Alan Wolan, CEO of GoGorilla Media wants your froth. His entrepreneurial street marketing firm has been serving up unexpected, out-of-the-box media ideas for several years, creating a buzz for many major (and some not-so major) brands.

Alan is on a track to convince thousands of coffee shops serving up lattes and cappuccinos to “imprint” an advertiser’s message on the froth. Has he gone too far? Is the invasion of your personal space, the froth on your latte, stirring you to take action?

I encourage marketers to visit his site (Go Gorilla), if for no other reason that to just spark an idea.

In the meantime, let My Open Kimono’s readers know how you feel by taking the following poll.


A week from this coming Sunday, NBC will have sold the last thirty-second spot in the Superbowl, asking $3 million for the privilege. Whether or not NBC succeeds in reaching that lofty goal is questionable given an economic climate that admonishes excess.

On Sunday, February 1, at the Raymond James Stadium in Tampa Bay, one of the largest television audiences ever assembled will be exposed to Madison Avenue’s star studded parade of “over-the-top” advertisers.

Who cares more? The viewing public or the marketers shelling out uber-bucks for the best seat in the house? Marketers that pulled the plug on the expense this year include GM (a revelation!) and FedEx, failing to deliver a $3 million check. It’s doubtful that viewers will notice they didn’t make it this year.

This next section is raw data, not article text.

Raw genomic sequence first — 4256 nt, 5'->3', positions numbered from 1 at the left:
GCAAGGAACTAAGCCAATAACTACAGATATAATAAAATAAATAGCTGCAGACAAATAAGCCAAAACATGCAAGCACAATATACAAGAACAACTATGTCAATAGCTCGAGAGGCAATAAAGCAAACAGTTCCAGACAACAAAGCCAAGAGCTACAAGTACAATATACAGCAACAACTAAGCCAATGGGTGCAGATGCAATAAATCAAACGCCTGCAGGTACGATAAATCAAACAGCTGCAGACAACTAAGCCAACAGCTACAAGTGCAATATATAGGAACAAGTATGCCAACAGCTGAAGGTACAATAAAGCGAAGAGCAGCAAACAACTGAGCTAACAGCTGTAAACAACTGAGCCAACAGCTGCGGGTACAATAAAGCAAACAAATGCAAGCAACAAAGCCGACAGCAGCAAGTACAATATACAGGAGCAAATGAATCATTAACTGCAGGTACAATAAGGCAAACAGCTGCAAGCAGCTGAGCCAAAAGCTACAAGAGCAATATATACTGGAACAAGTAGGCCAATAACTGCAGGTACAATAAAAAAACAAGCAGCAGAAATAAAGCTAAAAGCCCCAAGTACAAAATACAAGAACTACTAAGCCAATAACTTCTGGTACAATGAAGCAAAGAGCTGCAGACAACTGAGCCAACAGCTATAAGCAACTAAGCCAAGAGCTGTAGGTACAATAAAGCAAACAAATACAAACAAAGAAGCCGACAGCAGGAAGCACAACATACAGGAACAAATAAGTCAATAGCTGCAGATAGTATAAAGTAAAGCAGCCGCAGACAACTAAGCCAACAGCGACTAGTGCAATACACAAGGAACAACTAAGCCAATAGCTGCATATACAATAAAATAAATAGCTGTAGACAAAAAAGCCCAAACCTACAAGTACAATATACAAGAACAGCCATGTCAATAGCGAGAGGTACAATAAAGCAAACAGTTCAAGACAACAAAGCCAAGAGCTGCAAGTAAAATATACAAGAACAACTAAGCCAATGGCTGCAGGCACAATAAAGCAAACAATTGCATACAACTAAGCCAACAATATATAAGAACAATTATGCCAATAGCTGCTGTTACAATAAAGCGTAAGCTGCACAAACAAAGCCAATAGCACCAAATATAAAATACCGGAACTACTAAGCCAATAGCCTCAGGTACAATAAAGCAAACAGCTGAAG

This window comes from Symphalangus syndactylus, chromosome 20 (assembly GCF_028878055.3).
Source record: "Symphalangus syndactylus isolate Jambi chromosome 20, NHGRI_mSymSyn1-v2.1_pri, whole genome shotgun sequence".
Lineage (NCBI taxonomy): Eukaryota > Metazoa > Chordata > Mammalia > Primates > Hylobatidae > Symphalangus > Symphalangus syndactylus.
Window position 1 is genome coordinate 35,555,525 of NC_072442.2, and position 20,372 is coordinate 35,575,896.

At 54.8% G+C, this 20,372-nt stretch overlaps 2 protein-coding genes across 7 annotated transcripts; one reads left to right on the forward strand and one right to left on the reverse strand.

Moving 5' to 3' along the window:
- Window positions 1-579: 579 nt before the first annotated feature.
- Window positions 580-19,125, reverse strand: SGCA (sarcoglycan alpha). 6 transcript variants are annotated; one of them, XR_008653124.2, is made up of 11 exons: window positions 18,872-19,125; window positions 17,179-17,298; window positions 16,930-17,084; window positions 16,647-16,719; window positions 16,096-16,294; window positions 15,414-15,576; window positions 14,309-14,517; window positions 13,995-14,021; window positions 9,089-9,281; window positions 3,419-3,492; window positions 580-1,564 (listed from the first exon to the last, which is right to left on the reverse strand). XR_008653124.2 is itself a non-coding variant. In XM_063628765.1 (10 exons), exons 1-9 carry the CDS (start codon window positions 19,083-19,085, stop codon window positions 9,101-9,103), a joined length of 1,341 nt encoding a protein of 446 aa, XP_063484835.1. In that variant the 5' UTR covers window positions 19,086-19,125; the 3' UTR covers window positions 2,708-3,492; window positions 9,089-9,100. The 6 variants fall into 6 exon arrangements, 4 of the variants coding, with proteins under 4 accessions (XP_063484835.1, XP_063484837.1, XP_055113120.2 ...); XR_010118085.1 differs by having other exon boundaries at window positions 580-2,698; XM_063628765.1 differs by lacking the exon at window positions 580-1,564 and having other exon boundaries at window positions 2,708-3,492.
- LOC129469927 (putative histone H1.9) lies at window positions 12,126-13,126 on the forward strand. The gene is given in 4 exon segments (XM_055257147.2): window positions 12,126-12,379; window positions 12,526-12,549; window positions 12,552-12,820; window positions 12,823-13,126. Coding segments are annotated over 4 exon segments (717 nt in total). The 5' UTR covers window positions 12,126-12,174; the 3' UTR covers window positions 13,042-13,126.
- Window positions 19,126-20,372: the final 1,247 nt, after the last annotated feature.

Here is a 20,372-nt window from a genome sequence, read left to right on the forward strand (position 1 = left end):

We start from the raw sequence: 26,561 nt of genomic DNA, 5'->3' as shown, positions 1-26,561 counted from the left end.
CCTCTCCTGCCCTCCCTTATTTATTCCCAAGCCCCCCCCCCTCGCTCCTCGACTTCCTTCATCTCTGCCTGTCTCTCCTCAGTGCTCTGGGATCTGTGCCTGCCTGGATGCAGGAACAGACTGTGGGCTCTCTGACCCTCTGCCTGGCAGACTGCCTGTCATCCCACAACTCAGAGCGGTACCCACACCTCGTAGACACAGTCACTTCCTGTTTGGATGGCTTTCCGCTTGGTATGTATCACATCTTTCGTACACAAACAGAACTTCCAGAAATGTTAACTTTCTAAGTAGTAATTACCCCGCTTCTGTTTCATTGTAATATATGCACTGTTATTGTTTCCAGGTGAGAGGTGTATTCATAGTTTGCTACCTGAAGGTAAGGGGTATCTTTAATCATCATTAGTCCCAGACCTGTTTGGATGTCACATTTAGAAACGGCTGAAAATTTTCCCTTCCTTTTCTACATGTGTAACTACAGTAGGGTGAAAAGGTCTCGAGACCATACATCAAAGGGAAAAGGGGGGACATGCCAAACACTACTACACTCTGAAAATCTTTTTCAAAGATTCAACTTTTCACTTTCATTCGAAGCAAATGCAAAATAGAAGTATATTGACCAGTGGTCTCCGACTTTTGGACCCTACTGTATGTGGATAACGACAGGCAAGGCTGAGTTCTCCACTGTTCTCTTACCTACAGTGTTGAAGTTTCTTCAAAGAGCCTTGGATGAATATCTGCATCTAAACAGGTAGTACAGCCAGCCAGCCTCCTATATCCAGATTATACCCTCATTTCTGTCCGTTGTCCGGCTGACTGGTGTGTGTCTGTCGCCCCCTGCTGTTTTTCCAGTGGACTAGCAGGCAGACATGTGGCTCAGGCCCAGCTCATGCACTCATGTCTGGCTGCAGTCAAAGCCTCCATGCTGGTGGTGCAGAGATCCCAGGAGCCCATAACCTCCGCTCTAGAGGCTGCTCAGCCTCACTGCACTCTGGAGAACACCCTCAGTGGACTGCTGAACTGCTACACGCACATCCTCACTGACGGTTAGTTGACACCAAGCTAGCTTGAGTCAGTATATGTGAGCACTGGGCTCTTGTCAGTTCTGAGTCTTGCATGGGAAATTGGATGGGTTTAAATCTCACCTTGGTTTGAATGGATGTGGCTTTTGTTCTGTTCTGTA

Predicting a 44.4 rating and a 63 share, the poll that follows should help us decide if there’s fair value in a Superbowl spot (polling is anonymous).


Pull together about forty twenty-somethings in Florida with an affinity towards music and the web. Let them loose and they’ll quietly create “The World’s Music Library”, GROOVESHARK.

This innocuous little site is sure to capture the hearts of music lovers as a free streaming music service tied to social networking. While still in its infancy with about sixty thousand monthly uniques, watch and “listen” as this site prepares to conquer similar veteran music sites.

Users can to listen to over seven million songs from their extensive song catalogue. The ability to save playlists and embed them on other websites, blogs and social media profiles via their Grooveshark widget adds yet another dimension to the site’s offerings.

Small companies are having a dramatic impact on music distribution methods. Grooveshark is an exciting company in the P2P music space.

Kudos to founders Sam Tarantino and Josh Greenberg .... they are certainly "in the groove". And thanks to industry veteran Art Cohen for introducing me to the site.


Why does your dog pretend to like you?
What's the cost of being a nerd?
Is Google making us stupid?
Is the donut doomed?
When is evil cool?
Is porn adultery?

If the answers to these questions make you stop to think, that's the intent of the Atlantic Project.

The Atlantic magazine suggests there are too many rote answers in the world and not enough good questions. Challenging assumptions to get better answers and to think, the magazine is on course to challenge America to think again.

In style and substance, the Atlantic Project engages, entertains and encourages participation with videos, commentary, blogs and sharing through social networks. It also invites participants to visit the magazine.

So, why isn't the Atlantic promoting this clever creative approach more aggressively to mainstream America? Was that another question?